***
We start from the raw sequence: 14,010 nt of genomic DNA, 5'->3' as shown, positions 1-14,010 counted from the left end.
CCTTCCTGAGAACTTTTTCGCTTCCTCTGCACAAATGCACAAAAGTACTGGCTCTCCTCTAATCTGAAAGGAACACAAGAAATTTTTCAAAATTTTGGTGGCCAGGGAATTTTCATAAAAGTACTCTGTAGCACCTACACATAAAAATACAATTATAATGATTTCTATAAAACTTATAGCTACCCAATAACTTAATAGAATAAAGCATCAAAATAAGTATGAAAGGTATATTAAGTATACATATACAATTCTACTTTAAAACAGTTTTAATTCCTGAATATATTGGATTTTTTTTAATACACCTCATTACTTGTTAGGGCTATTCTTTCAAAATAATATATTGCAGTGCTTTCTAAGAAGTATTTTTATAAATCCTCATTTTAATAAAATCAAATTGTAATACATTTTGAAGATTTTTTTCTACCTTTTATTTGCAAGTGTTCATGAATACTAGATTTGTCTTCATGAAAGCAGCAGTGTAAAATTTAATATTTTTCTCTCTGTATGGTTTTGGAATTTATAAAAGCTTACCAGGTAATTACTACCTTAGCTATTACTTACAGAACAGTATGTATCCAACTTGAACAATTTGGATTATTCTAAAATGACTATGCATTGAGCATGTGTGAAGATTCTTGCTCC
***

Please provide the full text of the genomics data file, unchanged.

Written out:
We start from the raw sequence: 14,010 nt of genomic DNA, 5'->3' as shown, positions 1-14,010 counted from the left end.
CCTTCCTGAGAACTTTTTCGCTTCCTCTGCACAAATGCACAAAAGTACTGGCTCTCCTCTAATCTGAAAGGAACACAAGAAATTTTTCAAAATTTTGGTGGCCAGGGAATTTTCATAAAAGTACTCTGTAGCACCTACACATAAAAATACAATTATAATGATTTCTATAAAACTTATAGCTACCCAATAACTTAATAGAATAAAGCATCAAAATAAGTATGAAAGGTATATTAAGTATACATATACAATTCTACTTTAAAACAGTTTTAATTCCTGAATATATTGGATTTTTTTTAATACACCTCATTACTTGTTAGGGCTATTCTTTCAAAATAATATATTGCAGTGCTTTCTAAGAAGTATTTTTATAAATCCTCATTTTAATAAAATCAAATTGTAATACATTTTGAAGATTTTTTTCTACCTTTTATTTGCAAGTGTTCATGAATACTAGATTTGTCTTCATGAAAGCAGCAGTGTAAAATTTAATATTTTTCTCTCTGTATGGTTTTGGAATTTATAAAAGCTTACCAGGTAATTACTACCTTAGCTATTACTTACAGAACAGTATGTATCCAACTTGAACAATTTGGATTATTCTAAAATGACTATGCATTGAGCATGTGTGAAGATTCTTGCTCC